On my way to Ashley National Forest two Sundays ago, I stopped for gas and Gatorade at an Exxon on I-80. After I finished buying my supplies and using the restroom, I sat in my car with my windows rolled down (because no A/C), checking and replying to emails (because no internet access in the National Forest), and listening to Ira Glass’ “This American Life” on NPR (because it’s an awesome program).

I was aware of my surroundings enough to notice an older gentleman sit down at the picnic table that was set up directly in front of my car. And it was like he had a shark’s 6th sense of electricity, because when I put my phone down to hit the road again, he was up, moving towards my driver side window, waving.

“Hi there!” he said.

“Hello!” I replied.

“Spare some chance for a hitchhiker?”

You now when things happen fast and catch you off guard such that you don’t even process what’s happening in the moment?

I was already riffling through my coin try by the time I said sure.

“Thank you,” he said as I dug for spare change.

“Oh, it’s no problem.”

It was like I was at a tollbooth but I had no idea how much toll I owed. I was just picking up coins, looking at them as if I was counting in my head, and depositing them into my other hand. I was on some strange autopilot.

“Where you headed?” he asked.

“West on 80,” I said without hesitation.

“Oh, just came from there.”

Instinctively, I blurted out, “I’m sorry,” as in “I’m sorry I couldn’t give you a ride.”

What if I had said East?

“Here,” I said. “I think this is good.” I had no idea how much I handed him, but it couldn’t have been more than $3.00.

I took a good look at him when I handed him the coins. Longer than the glances I’d given him previously. He was about my height, wearing a flannel button down tucked into whitewashed jeans. His five o’clock shadow and long hair he’d pulled into a ponytail were both gray.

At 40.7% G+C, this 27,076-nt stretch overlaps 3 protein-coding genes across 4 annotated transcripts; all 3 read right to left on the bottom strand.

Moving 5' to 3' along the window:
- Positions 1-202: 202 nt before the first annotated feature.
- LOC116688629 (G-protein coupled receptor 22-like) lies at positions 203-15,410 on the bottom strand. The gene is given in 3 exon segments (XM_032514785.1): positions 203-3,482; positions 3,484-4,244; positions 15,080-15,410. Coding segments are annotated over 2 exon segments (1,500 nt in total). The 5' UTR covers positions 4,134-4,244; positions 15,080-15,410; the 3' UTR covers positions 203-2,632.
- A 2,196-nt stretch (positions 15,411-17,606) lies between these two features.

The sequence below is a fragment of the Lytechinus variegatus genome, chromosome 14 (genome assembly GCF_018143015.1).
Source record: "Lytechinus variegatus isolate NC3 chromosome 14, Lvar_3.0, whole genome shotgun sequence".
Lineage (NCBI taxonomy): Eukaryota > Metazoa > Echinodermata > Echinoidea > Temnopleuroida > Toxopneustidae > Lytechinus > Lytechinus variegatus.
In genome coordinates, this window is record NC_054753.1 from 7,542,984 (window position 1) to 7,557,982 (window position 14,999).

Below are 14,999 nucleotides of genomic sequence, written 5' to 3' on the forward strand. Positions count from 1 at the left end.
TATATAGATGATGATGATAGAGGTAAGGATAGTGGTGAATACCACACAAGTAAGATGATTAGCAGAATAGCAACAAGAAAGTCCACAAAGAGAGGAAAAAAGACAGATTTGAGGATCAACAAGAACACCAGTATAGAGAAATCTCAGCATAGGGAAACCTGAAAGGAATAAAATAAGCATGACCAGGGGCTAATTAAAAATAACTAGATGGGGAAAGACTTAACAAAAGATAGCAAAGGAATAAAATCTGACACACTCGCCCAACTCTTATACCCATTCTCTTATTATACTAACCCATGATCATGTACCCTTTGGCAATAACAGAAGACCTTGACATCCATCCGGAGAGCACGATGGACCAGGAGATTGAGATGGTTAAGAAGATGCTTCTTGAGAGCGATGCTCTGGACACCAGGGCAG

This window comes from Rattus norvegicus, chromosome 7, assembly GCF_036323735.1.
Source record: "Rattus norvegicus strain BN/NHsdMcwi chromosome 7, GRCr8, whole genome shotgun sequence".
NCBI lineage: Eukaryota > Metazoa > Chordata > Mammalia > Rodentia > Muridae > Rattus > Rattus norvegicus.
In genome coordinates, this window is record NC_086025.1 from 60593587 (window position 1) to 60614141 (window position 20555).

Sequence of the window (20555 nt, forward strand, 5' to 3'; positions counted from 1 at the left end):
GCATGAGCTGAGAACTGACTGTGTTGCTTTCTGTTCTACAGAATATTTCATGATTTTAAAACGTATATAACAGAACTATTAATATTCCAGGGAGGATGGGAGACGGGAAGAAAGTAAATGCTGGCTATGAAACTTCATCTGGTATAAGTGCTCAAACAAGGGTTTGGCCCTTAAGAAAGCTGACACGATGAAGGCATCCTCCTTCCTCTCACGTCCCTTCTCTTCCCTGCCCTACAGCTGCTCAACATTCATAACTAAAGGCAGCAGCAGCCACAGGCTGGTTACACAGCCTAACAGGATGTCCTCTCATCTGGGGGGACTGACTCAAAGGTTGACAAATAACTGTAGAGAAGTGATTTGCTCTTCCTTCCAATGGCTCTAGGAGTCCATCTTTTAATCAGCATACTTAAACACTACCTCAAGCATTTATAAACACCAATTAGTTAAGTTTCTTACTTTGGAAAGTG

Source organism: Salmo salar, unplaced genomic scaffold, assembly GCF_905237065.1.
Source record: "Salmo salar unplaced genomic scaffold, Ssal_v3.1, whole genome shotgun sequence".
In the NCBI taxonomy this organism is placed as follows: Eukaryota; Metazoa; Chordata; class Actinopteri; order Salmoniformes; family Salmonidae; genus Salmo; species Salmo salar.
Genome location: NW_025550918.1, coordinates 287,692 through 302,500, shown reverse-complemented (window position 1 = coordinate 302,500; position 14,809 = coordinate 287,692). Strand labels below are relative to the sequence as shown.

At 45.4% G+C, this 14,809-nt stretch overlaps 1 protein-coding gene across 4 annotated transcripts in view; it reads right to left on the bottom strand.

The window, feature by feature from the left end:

“Thank you very much Miss. I’m down to my last cup of coffee.”

Suddenly I was thinking again. It hadn’t clicked to me that this hitchhiker had no means to feed himself. I thought the money was for gas contributions to his driver patrons. So I looked around my car and quickly offered him a bag of chips – blue corn tortilla.

“Thanks, but I’ve got some health issues. Got to stay away from salt.”

“My dad’s the same way, but these are no salt added,” I said hoping he’d take the chips. I really really really wanted him to take the chips. Maybe to make up for the coin debacle. But he said even with no added salt it wouldn’t be good for him.

So he said: “Goodbye! Have a safe trip!” And I said the same. And I rolled away on I-80 West listening to This American Life.

Within five minutes I was mentally banging my head against the steering wheel.

Here’s what I wish I’d done: gone into the gas station convenience store, asked him to pick out something he could eat and drink. I’d buy that and maybe a bag of chips or something for me. Then maybe we’d sit at that picnic table and chat while he waited to find an Eastbound driver. I would ask him about hitchhiking – the pros, the cons, the coolest people he met while doing it. Where was his end destination?

This is the type of thing I wanted to do when I first planned to travel the country: get glimpses into the lives of strangers, people connected only by the loose adhesive that is the term “American.”

I kept driving, but I envisioned the possible amazing conversation I’d missed by driving away, by being too caught up in my initial feeling of “what’s going on, why is this man talking to me, I should leave” to exist in the present of the moment. For a second I considered turning around. But the sun was falling faster and faster and I wanted to be at my destination in Ashley National Forest before it got dark. Maybe it was good I didn’t have a long conversation with him. What if it meant getting lost on my way to the Forest? And maybe he wouldn’t want to dawdle either; he was probably busy looking for his next ride.

There’s really only one thing I regret. I wish I’d looked at him, gave him a firm handshake, and said: “Hi, I’m Erisa. What’s your name?”